The versatility and high production potential of die casting enable it for various applications and industries. Die casting products that are small to medium in size with complex features are typically well suited for the process. Examples include consumer and industrial products, automotive parts, aerospace components, and parts for medical devices. Die casting products is a great option when you need high-volume metal parts that may be too large for similar high-volume processes such as Metal Injection Molding (MIM).
- Aerospace & Automotive Components
- Connector Housings
- Pumps and Plumbing Fixtures
- Outdoor lighting
- Appliances and Lighting
Die Casting Advantages and Disadvantages
Advantages of Die Casting
Die casting can reliably produce custom die cast parts with thin walls and challenging geometry that is durable and dimensionally stable.
Metal die castings are typically stronger than plastic injection molded parts and more resistant to high temperatures. Metals such as aluminum offer exceptional strength-to-weight ratios.
Die casting offers typical tolerances ranging from +/-0.003″ – 0.005″ per inch but can go as tight as +/- .001” depending on your specifications, part geometry, and material.
Metal finishers can produce cast parts with smooth or textured surfaces, paints, and plating finishes. Finishes can protect from corrosion and improve cosmetic appearance.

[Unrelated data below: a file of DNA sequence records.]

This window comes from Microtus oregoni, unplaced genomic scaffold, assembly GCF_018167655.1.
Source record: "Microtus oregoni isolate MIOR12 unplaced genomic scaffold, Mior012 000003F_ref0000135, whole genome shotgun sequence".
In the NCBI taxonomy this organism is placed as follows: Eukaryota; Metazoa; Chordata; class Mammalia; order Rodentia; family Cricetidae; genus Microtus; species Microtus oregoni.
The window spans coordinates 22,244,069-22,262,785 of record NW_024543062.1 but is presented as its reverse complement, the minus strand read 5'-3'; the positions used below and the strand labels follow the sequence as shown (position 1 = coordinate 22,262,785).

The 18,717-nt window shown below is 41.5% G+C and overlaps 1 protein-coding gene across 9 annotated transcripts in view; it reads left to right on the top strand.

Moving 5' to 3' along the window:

Disadvantages of Die Casting
While the per piece cost of die cast parts is relatively low, the tooling dies and maintenance costs can require a high initial investment.
Not for Low Quantities
Due to the higher upfront tooling costs, die casting is not economical for low-volume runs. We recommend only considering die casting for quantities greater than 1000.
Before production, many steps must be accomplished first, often taking multiple weeks to execute. These steps include addressing DFM concerns, tool design, manufacturing the tools, and creating samples. The upfront checks and validations make die casting one of the slower manufacturing processes to ramp up compared to others.
Our team of experts will be working with you closely throughout the process and offer suggestions and options to provide you with the best possible turnaround while working to meet your unique needs.
Why Choose Xometry for Online Die Casting Services?
Choose from millions of possible combinations of materials, finishes, tolerances, markings, and certifications for your order.
Easy to Use
Get started with our easy-to-use platform and let our experts take care of managing the project from locating the right manufacturing partner to delivery logistics.
We are ISO 9001:2015, ISO 13485, and AS9100D certified. Only the top shops that apply to become Suppliers make it through our qualification process.